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“But I Can’t…”

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“But I Can’t…”

How often each day do you tell yourself, or others, you can’t do something? Is it true? How do you know you can’t? What if you’re limiting yourself without knowing it? What if you’re lying to save face or avoid embarrassment?

“I can’t…” is among the earliest phrases most children learn, and they use it freely, to the frustration of parents everywhere. “But you can,” we tell them. “Just try.” It’s no good. They’ve made up their minds. They can’t. And they don’t. Until, one day, they can and it all seems so easy after all.

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Adults are little different. “I can’t” can mean so many things. Sometimes it means, “I’ve never done this before and I’m scared I won’t be successful.” Sometimes it means, “I’m not confident about doing this well enough, so I’ll pass in case I embarrass myself.” Sometimes, “I don’t want to be bothered.” Mostly, it means “I don’t want to.”


Properly speaking, “I can’t” should only apply when you mean it’s a physical or literal impossibility. You remember those annoying adults who responded to your question, “Can I please have some more ice cream?” by saying something like this. “You can (it’s perfectly possible), but the question is whether you may (is it allowed?). Of course, they were right in their use of English and you were wrong. “Can” refers to capability, not permission. So “can’t” properly means a lack of competence or ability, not unwillingness, fear or laziness.

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Sadly, people usually believe what they tell themselves. Tens of thousands, hundreds of thousands, maybe millions of people diminish their lives and careers every day by saying to themselves “I can’t” do that, or think that, or speak to that person, or change, or ask for help — and believing what they say.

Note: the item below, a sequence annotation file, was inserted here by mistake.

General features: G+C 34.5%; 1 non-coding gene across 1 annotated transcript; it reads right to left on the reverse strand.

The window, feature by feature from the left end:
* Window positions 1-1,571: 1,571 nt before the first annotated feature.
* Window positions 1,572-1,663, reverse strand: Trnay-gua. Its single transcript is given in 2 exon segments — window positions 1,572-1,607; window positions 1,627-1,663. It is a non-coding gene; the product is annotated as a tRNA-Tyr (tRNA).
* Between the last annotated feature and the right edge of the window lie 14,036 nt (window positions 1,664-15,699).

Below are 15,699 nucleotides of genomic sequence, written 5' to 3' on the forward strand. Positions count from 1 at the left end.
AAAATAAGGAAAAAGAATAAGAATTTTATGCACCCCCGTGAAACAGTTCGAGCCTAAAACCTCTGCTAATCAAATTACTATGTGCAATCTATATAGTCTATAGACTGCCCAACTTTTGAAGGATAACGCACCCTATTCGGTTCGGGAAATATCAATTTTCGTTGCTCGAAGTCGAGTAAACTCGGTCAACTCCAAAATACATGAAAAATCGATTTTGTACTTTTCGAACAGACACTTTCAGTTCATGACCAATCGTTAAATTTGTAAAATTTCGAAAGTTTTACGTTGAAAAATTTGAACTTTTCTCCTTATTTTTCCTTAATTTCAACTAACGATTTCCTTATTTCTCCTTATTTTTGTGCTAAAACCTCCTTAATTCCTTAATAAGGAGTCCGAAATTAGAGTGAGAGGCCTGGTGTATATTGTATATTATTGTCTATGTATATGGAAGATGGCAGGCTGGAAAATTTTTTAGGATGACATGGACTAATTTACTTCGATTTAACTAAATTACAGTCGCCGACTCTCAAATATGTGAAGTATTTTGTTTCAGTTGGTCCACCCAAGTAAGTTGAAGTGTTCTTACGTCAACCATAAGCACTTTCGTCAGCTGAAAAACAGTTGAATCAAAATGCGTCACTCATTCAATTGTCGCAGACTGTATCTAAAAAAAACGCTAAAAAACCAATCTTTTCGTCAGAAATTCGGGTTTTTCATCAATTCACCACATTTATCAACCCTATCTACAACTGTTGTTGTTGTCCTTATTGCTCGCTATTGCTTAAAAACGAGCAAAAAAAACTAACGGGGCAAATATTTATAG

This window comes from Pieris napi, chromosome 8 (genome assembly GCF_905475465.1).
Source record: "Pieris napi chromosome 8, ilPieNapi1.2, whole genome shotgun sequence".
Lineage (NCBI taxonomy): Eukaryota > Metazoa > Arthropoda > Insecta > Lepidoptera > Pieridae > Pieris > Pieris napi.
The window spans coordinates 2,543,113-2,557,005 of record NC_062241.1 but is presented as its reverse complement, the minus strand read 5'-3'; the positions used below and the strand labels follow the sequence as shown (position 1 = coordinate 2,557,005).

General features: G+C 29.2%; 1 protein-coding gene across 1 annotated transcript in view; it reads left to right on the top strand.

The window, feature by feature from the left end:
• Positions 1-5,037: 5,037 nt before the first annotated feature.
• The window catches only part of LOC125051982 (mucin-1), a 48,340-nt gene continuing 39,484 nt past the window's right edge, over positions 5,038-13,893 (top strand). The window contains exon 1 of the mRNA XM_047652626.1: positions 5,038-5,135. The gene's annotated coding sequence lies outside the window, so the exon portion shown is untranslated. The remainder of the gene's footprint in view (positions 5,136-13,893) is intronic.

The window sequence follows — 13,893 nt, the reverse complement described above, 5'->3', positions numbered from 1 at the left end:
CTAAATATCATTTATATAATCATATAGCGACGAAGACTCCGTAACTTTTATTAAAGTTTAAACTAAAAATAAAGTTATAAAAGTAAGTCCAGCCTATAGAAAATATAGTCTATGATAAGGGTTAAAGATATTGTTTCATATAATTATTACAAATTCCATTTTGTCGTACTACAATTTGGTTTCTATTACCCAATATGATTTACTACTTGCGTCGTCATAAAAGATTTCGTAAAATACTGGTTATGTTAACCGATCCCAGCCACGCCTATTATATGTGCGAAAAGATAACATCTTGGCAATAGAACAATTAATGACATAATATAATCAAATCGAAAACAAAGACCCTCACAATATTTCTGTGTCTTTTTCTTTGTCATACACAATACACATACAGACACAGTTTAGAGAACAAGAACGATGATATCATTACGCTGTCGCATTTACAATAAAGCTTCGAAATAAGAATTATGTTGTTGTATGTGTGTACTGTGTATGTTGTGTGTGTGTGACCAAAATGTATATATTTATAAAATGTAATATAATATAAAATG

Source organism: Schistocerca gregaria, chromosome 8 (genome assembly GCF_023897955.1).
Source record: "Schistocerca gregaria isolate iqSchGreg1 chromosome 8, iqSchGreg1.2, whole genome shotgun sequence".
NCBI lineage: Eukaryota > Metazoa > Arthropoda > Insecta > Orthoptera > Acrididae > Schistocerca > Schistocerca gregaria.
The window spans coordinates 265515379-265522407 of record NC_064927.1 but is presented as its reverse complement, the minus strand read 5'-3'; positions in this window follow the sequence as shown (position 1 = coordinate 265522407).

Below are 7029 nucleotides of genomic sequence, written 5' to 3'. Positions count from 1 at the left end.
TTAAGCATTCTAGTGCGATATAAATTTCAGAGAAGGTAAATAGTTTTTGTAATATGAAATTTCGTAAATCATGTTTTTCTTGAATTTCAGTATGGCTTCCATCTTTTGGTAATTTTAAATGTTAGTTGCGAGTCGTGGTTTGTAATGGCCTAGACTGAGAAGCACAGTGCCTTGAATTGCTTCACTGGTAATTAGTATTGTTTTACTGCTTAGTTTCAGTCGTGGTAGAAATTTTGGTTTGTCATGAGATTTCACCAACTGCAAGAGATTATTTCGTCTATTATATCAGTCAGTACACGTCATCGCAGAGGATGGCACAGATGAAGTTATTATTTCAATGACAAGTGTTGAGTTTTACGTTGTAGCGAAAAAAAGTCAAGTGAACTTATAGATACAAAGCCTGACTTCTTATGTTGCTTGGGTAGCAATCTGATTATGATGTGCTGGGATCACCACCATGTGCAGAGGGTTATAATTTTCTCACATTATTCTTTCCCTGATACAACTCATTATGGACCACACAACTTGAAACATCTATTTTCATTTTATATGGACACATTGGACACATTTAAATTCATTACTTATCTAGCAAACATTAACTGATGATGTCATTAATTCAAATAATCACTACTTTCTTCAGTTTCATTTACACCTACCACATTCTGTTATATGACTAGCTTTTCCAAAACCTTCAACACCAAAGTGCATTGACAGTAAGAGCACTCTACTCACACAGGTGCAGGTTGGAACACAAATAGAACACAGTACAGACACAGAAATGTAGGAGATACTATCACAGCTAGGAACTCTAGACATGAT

If only they were more careful about their words. If I say to myself “I don’t want to…,” it leaves open the possibility I may change my mind another time. Saying “I’m afraid to…” still gives me the chance to overcome that fear. If I say “I don’t know how to…,” I can always learn. Even if I tell myself “I don’t have enough confidence to…,” the way out of the problem is clear. Precision matters. It shows you the way out.
Beware of “can’t.” It has a sound of finality about it, as if you’ve decided for all time that choice or action is impossible for you. That’s how your mind hears it too. Say it often enough and it will become true.

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It’s fatal to decide on your ability based on short-term emotions like fear and embarrassment, or give in to idleness and lack of willpower. That’s how people get themselves into a state where they “can’t” do anything they haven’t done in the past, imprisoning themselves into a narrow rut where they must spend the rest of their lives. Others have to be coaxed past the dread of “can’t” like a frightened horse. Yet once it’s done, “can’t” evaporates like fog in sunlight.

How can you tell if you can or can’t? Forget what you feel or what you believe. Try. Reality gives great feedback. It’s there ready to teach you your true capabilities, your real limitations and, always, what it is you need to do next.

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Adrian Savage is an Englishman and a retired business executive who lives in Tucson, Arizona. You can read his thoughts most days at The Coyote Within and Slow Leadership, the site for anyone who wants to bring back the fun and satisfaction to management work.

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Last Updated on November 25, 2021

Protecting Your Online Life With Secure Passwords

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Protecting Your Online Life With Secure Passwords

With all of the recent online services and companies falling under attack to hackers in the past few months, it seems only fitting to talk about password creation and management. There are a lot of resources out there discussing this, but it never hurts to revisit this topic time and again because of its importance.

Password management isn’t necessarily a difficult thing to do, yet it does seem like a bit of an annoyance to most people. When it comes to password management, you will hear the famous line, “I don’t really care about changing my passwords regularly. I have nothing important online anyways.” Let’s see if you have nothing important online when your PayPal account gets taken over because you thought the password “password” was good enough.

In my opinion, it is an “internet user’s” responsibility to make sure that they keep secure passwords and update them on a regular basis. In this article we will discuss how to make your online presence more secure and keep it secure.